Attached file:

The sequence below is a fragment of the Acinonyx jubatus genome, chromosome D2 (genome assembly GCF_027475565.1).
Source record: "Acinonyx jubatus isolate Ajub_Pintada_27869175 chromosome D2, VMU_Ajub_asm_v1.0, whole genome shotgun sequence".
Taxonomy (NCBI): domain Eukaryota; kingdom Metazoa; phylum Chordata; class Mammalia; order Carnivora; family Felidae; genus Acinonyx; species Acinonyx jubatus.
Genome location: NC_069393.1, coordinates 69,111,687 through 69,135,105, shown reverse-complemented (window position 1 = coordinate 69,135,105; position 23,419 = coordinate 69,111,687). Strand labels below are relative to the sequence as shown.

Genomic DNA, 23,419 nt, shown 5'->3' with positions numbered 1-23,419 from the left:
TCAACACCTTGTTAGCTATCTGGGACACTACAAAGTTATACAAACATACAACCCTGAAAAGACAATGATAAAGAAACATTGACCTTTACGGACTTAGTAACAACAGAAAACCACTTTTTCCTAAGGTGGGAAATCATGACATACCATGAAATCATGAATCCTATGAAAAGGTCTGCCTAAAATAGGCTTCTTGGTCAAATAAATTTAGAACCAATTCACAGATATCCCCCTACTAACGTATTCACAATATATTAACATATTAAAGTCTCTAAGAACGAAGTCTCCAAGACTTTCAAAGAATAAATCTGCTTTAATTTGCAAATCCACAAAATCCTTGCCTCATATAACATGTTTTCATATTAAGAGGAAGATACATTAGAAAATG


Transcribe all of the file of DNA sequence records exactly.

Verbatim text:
The sequence below is a fragment of the Acinonyx jubatus genome, chromosome D2 (genome assembly GCF_027475565.1).
Source record: "Acinonyx jubatus isolate Ajub_Pintada_27869175 chromosome D2, VMU_Ajub_asm_v1.0, whole genome shotgun sequence".
Taxonomy (NCBI): domain Eukaryota; kingdom Metazoa; phylum Chordata; class Mammalia; order Carnivora; family Felidae; genus Acinonyx; species Acinonyx jubatus.
Genome location: NC_069393.1, coordinates 69,111,687 through 69,135,105, shown reverse-complemented (window position 1 = coordinate 69,135,105; position 23,419 = coordinate 69,111,687). Strand labels below are relative to the sequence as shown.

Genomic DNA, 23,419 nt, shown 5'->3' with positions numbered 1-23,419 from the left:
TCAACACCTTGTTAGCTATCTGGGACACTACAAAGTTATACAAACATACAACCCTGAAAAGACAATGATAAAGAAACATTGACCTTTACGGACTTAGTAACAACAGAAAACCACTTTTTCCTAAGGTGGGAAATCATGACATACCATGAAATCATGAATCCTATGAAAAGGTCTGCCTAAAATAGGCTTCTTGGTCAAATAAATTTAGAACCAATTCACAGATATCCCCCTACTAACGTATTCACAATATATTAACATATTAAAGTCTCTAAGAACGAAGTCTCCAAGACTTTCAAAGAATAAATCTGCTTTAATTTGCAAATCCACAAAATCCTTGCCTCATATAACATGTTTTCATATTAAGAGGAAGATACATTAGAAAATG